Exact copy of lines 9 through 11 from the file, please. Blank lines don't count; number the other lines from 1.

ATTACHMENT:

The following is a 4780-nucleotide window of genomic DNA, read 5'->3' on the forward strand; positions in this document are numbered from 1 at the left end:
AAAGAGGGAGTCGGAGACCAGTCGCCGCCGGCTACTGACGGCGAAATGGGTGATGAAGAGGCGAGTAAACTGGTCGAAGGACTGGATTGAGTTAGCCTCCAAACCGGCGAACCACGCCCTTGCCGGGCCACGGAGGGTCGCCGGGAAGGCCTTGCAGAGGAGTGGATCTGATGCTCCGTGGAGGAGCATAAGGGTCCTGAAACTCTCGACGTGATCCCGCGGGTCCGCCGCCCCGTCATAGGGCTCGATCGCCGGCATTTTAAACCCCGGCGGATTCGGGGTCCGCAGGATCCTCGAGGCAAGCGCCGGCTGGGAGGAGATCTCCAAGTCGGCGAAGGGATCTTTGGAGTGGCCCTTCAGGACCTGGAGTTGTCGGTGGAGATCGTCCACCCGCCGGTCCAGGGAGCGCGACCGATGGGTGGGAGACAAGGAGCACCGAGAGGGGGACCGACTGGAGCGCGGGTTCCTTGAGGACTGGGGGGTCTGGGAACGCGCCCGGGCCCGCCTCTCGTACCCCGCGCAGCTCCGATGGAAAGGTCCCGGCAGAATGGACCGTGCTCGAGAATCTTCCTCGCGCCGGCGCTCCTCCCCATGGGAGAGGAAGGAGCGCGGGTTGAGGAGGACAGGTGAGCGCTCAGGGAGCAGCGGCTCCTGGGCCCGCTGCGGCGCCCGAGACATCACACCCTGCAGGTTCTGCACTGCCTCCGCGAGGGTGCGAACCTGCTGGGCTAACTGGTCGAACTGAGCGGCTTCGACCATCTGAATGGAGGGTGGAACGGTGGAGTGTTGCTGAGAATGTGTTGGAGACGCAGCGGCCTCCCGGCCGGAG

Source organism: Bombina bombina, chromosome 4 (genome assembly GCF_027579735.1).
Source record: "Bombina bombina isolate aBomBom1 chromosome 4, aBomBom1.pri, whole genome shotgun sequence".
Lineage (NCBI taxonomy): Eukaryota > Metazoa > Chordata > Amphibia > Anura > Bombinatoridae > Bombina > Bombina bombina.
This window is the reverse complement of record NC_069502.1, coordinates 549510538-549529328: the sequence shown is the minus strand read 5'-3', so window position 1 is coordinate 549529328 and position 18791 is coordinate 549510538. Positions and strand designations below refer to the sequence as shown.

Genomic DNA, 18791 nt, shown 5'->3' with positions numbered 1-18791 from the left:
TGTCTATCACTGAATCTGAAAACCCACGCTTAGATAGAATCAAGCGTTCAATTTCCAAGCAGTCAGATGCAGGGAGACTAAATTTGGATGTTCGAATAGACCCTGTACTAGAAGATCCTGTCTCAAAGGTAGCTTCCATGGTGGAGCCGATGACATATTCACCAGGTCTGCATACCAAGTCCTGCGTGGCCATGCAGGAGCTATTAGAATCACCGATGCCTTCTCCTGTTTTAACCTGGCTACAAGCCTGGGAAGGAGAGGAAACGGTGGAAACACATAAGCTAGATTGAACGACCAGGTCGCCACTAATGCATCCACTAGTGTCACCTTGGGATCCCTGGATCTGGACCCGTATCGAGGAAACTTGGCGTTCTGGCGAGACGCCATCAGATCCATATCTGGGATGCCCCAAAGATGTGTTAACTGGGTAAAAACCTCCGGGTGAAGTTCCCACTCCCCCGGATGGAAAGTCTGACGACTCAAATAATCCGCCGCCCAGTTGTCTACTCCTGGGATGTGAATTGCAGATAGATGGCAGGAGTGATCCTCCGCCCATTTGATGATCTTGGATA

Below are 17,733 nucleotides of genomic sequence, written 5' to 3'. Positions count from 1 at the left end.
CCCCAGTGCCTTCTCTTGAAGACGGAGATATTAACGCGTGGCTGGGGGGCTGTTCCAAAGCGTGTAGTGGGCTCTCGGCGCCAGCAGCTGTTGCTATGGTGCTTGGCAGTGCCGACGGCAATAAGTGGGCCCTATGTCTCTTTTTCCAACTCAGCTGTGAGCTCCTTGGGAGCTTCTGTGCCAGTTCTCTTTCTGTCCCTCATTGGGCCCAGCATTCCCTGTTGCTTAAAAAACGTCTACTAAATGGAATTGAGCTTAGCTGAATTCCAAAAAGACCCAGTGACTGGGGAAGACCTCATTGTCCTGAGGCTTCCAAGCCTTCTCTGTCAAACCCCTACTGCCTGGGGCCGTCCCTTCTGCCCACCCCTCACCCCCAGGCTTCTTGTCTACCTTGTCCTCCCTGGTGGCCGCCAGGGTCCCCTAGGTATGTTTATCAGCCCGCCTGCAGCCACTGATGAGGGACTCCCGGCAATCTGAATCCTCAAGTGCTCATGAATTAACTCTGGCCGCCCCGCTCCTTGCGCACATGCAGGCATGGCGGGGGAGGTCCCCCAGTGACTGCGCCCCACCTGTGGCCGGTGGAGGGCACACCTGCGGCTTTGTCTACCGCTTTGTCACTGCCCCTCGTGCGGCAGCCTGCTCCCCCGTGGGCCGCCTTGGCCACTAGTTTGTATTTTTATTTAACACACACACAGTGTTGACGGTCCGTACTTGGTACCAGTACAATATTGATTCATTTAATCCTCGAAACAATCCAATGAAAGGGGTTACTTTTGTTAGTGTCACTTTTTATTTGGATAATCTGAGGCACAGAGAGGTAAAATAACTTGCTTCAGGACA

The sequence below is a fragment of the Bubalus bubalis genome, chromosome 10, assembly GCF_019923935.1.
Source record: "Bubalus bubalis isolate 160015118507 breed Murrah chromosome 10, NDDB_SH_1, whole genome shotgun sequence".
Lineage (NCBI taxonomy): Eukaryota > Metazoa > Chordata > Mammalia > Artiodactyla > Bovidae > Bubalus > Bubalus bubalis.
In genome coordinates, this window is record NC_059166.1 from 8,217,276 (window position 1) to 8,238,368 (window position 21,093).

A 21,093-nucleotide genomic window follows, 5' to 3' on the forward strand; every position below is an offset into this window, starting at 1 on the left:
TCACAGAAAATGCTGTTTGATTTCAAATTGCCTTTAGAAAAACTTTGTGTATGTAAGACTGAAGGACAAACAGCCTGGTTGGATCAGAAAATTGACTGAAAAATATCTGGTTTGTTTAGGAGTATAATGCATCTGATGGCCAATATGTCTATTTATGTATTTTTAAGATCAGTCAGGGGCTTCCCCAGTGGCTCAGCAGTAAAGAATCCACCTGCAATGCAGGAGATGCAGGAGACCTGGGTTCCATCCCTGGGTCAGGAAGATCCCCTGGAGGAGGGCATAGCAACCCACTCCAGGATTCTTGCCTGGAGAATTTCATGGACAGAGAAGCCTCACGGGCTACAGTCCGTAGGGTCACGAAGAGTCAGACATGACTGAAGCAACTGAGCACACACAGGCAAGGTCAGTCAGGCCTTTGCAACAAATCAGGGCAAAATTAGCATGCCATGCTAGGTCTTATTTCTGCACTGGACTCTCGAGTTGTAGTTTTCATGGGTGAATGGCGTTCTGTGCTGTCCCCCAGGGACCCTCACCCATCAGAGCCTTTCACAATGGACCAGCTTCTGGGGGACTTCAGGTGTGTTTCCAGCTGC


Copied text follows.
Below are 17,733 nucleotides of genomic sequence, written 5' to 3'. Positions count from 1 at the left end.
CCCCAGTGCCTTCTCTTGAAGACGGAGATATTAACGCGTGGCTGGGGGGCTGTTCCAAAGCGTGTAGTGGGCTCTCGGCGCCAGCAGCTGTTGCTATGGTGCTTGGCAGTGCCGACGGCAATAAGTGGGCCCTATGTCTCTTTTTCCAACTCAGCTGTGAGCTCCTTGGGAGCTTCTGTGCCAGTTCTCTTTCTGTCCCTCATTGGGCCCAGCATTCCCTGTTGCTTAAAAAACGTCTACTAAATGGAATTGAGCTTAGCTGAATTCCAAAAAGACCCAGTGACTGGGGAAGACCTCATTGTCCTGAGGCTTCCAAGCCTTCTCTGTCAAACCCCTACTGCCTGGGGCCGTCCCTTCTGCCCACCCCTCACCCCCAGGCTTCTTGTCTACCTTGTCCTCCCTGGTGGCCGCCAGGGTCCCCTAGGTATGTTTATCAGCCCGCCTGCAGCCACTGATGAGGGACTCCCGGCAATCTGAATCCTCAAGTGCTCATGAATTAACTCTGGCCGCCCCGCTCCTTGCGCACATGCAGGCATGGCGGGGGAGGTCCCCCAGTGACTGCGCCCCACCTGTGGCCGGTGGAGGGCACACCTGCGGCTTTGTCTACCGCTTTGTCACTGCCCCTCGTGCGGCAGCCTGCTCCCCCGTGGGCCGCCTTGGCCACTAGTTTGTATTTTTATTTAACACACACACAGTGTTGACGGTCCGTACTTGGTACCAGTACAATATTGATTCATTTAATCCTCGAAACAATCCAATGAAAGGGGTTACTTTTGTTAGTGTCACTTTTTATTTGGATAATCTGAGGCACAGAGAGGTAAAATAACTTGCTTCAGGACA

The sequence below is a fragment of the Bubalus bubalis genome, chromosome 10, assembly GCF_019923935.1.